The way Phil Jackson spurned the NBA's biggest free agent is actually a great sign for the Knicks

Phil jacksonBrad Barket/GettyPhil Jackson is taking the long road in the Knicks’ rebuild.

The New York Knicks had an unexpectedly quiet summer in free agency.

They were expected to chase the biggest free agents to quicken their rebuild, but instead settled for Arron Afflalo and Robin Lopez as their two biggest signings — not exactly marquee names.

However, it seems that this may have been Phil Jackson’s plan all along. In particular, Jackson seemed to show little interest in the biggest free agent of the summer, LaMarcus Aldridge.

Aldridge, who signed with the San Antonio Spurs, spoke with Basketball Insiders and said he and the Knicks both decided to call off a meeting after the Knicks told him they only wanted him to play center as opposed to his natural position, power forward.

“About the New York Knicks, they told me that they wanted me to play strictly [center],” Aldridge said. “So they didn’t want to meet with me. People was saying it was me, but it was both parties agreeing that we shouldn’t meet.”

Aldridge has played power forward his whole career, and like many power forwards, doesn’t like shifting up to play center, where the play is more physical, particularly on defence.

The natural reaction to this would be to wonder why the Knicks would essentially give the best free agent of the summer an ultimatum: “Play our way or no thanks.” However, it’s actually an encouraging sign for the Knicks going forward — they both recognise the current small-ball trend in the NBA and that to build around Carmelo Anthony, they have to go small and place shooters around him.

Lamarcus aldridge blazersScott Halleran/GettyLaMarcus Aldridge signed with the Spurs.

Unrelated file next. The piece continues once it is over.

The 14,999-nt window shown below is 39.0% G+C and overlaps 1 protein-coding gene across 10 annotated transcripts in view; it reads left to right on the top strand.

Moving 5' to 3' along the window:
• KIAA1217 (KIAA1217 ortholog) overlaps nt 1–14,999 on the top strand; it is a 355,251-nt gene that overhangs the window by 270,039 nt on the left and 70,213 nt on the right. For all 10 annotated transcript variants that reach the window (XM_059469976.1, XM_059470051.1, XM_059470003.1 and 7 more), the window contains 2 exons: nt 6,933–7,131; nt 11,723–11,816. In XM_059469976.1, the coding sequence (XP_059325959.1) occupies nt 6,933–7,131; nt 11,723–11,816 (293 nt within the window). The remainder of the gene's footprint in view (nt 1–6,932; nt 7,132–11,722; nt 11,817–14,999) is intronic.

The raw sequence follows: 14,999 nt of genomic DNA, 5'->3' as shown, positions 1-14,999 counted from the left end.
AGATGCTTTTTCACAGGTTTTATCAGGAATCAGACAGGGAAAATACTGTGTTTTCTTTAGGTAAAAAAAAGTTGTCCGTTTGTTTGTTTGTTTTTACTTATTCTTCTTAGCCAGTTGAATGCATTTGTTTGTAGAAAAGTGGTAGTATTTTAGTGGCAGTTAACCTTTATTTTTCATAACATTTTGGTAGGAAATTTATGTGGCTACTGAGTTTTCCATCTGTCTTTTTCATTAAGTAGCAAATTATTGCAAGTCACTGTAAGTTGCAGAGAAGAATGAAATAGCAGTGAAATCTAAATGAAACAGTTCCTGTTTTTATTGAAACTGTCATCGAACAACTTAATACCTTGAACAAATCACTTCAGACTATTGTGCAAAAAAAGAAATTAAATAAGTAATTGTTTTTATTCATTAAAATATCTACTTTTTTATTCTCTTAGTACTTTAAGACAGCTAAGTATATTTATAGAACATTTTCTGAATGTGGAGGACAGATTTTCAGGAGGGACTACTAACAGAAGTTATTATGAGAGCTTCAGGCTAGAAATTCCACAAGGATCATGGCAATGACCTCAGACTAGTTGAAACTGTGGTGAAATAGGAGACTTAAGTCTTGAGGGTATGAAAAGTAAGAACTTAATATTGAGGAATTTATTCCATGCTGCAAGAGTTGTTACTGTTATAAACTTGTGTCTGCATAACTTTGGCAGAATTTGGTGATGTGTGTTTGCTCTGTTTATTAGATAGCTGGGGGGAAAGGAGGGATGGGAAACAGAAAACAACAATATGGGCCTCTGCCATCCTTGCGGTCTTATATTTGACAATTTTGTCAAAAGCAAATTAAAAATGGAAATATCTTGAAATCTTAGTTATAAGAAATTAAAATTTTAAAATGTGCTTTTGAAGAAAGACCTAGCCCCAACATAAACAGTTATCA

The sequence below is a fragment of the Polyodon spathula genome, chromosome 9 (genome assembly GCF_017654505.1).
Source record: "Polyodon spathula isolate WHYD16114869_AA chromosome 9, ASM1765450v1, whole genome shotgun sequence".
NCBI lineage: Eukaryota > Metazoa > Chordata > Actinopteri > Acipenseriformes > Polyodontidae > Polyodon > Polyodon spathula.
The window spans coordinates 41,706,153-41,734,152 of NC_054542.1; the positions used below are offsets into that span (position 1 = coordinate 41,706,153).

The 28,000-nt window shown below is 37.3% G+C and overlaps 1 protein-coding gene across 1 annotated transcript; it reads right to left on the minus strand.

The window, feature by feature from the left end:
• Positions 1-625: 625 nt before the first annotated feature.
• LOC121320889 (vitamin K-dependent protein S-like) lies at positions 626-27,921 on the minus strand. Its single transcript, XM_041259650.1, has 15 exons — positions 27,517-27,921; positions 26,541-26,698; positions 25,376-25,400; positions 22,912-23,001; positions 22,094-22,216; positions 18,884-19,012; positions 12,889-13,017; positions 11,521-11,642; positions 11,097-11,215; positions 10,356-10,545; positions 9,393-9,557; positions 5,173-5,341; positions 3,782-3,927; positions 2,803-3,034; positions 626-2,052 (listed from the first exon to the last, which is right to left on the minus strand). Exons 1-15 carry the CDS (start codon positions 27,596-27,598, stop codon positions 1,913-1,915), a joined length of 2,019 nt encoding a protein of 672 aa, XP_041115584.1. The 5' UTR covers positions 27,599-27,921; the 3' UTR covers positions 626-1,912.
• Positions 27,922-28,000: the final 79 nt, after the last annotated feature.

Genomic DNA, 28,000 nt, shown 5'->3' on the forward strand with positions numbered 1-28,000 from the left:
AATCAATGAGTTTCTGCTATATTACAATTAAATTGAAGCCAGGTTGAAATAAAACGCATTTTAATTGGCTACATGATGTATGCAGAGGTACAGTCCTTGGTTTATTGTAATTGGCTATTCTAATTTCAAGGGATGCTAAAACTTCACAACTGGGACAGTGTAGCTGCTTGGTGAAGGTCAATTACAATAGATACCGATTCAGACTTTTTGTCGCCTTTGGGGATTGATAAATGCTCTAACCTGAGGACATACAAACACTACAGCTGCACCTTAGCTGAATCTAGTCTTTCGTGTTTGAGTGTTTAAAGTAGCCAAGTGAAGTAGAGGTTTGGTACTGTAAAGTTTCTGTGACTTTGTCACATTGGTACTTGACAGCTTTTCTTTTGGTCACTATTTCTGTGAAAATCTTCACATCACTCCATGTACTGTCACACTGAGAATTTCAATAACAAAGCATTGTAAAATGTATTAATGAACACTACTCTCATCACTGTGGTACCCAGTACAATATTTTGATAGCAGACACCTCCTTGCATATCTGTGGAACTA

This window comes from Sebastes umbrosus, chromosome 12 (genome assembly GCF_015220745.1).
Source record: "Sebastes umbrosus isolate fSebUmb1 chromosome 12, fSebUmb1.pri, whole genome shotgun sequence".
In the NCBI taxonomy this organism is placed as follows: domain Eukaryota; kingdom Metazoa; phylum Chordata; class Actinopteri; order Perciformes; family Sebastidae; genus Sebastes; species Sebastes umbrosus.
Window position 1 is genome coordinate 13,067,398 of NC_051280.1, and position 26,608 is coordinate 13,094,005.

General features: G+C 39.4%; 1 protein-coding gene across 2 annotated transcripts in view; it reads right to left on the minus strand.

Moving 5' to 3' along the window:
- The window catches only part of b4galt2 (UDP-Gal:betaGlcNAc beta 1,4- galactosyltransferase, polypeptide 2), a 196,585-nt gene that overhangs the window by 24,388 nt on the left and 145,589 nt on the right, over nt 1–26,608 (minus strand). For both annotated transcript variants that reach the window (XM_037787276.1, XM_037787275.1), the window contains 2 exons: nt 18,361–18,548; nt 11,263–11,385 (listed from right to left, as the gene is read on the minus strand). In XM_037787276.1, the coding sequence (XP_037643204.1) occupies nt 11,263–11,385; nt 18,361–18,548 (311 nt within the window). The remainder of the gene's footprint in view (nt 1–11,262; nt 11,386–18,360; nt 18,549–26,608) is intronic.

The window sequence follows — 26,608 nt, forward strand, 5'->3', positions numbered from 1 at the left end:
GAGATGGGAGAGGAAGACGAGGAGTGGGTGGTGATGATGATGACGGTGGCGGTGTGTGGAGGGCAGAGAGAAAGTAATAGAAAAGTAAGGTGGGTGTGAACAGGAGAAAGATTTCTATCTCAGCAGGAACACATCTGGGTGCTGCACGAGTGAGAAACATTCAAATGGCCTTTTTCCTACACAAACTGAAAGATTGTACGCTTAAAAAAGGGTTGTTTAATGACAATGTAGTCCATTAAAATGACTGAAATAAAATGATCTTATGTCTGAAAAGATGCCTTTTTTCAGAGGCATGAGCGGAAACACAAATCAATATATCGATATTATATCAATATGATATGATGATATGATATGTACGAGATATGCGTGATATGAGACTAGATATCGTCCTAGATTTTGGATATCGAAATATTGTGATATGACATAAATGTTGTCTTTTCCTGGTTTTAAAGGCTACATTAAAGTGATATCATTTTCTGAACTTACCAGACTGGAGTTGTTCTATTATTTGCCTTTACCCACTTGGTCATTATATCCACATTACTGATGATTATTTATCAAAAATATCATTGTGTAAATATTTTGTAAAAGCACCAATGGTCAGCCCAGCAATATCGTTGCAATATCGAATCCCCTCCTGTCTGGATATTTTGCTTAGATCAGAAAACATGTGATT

The Knicks’ most successful season in the last 15 years came when they played Anthony at power forward, placing three guards around him to spread the floor. If they were going to sign Aldridge, they wanted to ensure he’d be on board for the same plan. Otherwise, Aldridge and Anthony occupy similar spots on the floor, particularly in the high post and midrange areas. If Anthony played small forward, Aldridge played power forward, and they put a center on the floor, the spacing on offence would be poor. The Knicks tried this with the Anthony-Amar’e Stoudemire combination and it failed.

This is not to say the Knicks plan to solely play Anthony at the four — he played small forward for the majority of last season — but it shows an understanding of what works best. Furthermore, No. 4 pick Kristaps Porzingis is a natural power forward (for now), but can spread the floor, so Anthony can remain a small forward if Porzingis is out there with him, creating space on offence.

This summer, Jackson made it clear that the Knicks rebuild would be a slow, patient one. Though Knicks fans would obviously like to see the team return to playoff contention sooner than later, it’s also refreshing to see Phil Jackson recognise that the Knicks need to have a certain roster construction, and he won’t bend the rules just to chase a flashy name.

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